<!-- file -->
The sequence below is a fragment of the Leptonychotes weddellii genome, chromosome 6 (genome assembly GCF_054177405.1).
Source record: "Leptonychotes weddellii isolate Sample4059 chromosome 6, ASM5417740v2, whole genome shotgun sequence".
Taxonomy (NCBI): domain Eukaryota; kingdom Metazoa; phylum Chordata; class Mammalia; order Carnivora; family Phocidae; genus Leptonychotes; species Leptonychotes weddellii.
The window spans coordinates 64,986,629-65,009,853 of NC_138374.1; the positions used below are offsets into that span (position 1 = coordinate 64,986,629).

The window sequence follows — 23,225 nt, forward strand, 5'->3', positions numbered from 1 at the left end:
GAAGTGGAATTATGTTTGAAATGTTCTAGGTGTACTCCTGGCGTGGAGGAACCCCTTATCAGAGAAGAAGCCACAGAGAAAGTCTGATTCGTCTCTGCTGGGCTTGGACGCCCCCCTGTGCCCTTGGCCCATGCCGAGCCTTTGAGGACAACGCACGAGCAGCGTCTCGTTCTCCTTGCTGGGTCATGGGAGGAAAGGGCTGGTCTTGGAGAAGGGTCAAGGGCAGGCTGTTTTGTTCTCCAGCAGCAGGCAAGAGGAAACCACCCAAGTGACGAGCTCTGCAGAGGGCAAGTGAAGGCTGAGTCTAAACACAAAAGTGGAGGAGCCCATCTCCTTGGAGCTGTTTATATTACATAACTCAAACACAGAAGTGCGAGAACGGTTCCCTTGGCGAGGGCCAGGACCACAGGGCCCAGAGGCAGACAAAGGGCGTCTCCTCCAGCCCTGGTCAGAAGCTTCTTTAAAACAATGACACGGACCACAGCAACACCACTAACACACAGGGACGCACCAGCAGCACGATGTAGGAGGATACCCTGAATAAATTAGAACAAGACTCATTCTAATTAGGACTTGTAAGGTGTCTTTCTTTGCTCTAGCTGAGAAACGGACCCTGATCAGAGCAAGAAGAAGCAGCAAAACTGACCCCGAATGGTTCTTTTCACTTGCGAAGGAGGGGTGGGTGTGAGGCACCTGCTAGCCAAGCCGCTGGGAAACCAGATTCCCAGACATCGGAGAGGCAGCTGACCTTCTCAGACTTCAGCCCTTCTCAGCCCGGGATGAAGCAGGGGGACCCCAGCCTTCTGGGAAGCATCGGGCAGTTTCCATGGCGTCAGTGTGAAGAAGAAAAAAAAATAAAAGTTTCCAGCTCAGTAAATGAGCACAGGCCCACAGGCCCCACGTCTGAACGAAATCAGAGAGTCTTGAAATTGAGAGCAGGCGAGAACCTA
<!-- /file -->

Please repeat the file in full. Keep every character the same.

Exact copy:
The sequence below is a fragment of the Leptonychotes weddellii genome, chromosome 6 (genome assembly GCF_054177405.1).
Source record: "Leptonychotes weddellii isolate Sample4059 chromosome 6, ASM5417740v2, whole genome shotgun sequence".
Taxonomy (NCBI): domain Eukaryota; kingdom Metazoa; phylum Chordata; class Mammalia; order Carnivora; family Phocidae; genus Leptonychotes; species Leptonychotes weddellii.
The window spans coordinates 64,986,629-65,009,853 of NC_138374.1; the positions used below are offsets into that span (position 1 = coordinate 64,986,629).

The window sequence follows — 23,225 nt, forward strand, 5'->3', positions numbered from 1 at the left end:
GAAGTGGAATTATGTTTGAAATGTTCTAGGTGTACTCCTGGCGTGGAGGAACCCCTTATCAGAGAAGAAGCCACAGAGAAAGTCTGATTCGTCTCTGCTGGGCTTGGACGCCCCCCTGTGCCCTTGGCCCATGCCGAGCCTTTGAGGACAACGCACGAGCAGCGTCTCGTTCTCCTTGCTGGGTCATGGGAGGAAAGGGCTGGTCTTGGAGAAGGGTCAAGGGCAGGCTGTTTTGTTCTCCAGCAGCAGGCAAGAGGAAACCACCCAAGTGACGAGCTCTGCAGAGGGCAAGTGAAGGCTGAGTCTAAACACAAAAGTGGAGGAGCCCATCTCCTTGGAGCTGTTTATATTACATAACTCAAACACAGAAGTGCGAGAACGGTTCCCTTGGCGAGGGCCAGGACCACAGGGCCCAGAGGCAGACAAAGGGCGTCTCCTCCAGCCCTGGTCAGAAGCTTCTTTAAAACAATGACACGGACCACAGCAACACCACTAACACACAGGGACGCACCAGCAGCACGATGTAGGAGGATACCCTGAATAAATTAGAACAAGACTCATTCTAATTAGGACTTGTAAGGTGTCTTTCTTTGCTCTAGCTGAGAAACGGACCCTGATCAGAGCAAGAAGAAGCAGCAAAACTGACCCCGAATGGTTCTTTTCACTTGCGAAGGAGGGGTGGGTGTGAGGCACCTGCTAGCCAAGCCGCTGGGAAACCAGATTCCCAGACATCGGAGAGGCAGCTGACCTTCTCAGACTTCAGCCCTTCTCAGCCCGGGATGAAGCAGGGGGACCCCAGCCTTCTGGGAAGCATCGGGCAGTTTCCATGGCGTCAGTGTGAAGAAGAAAAAAAAATAAAAGTTTCCAGCTCAGTAAATGAGCACAGGCCCACAGGCCCCACGTCTGAACGAAATCAGAGAGTCTTGAAATTGAGAGCAGGCGAGAACCTA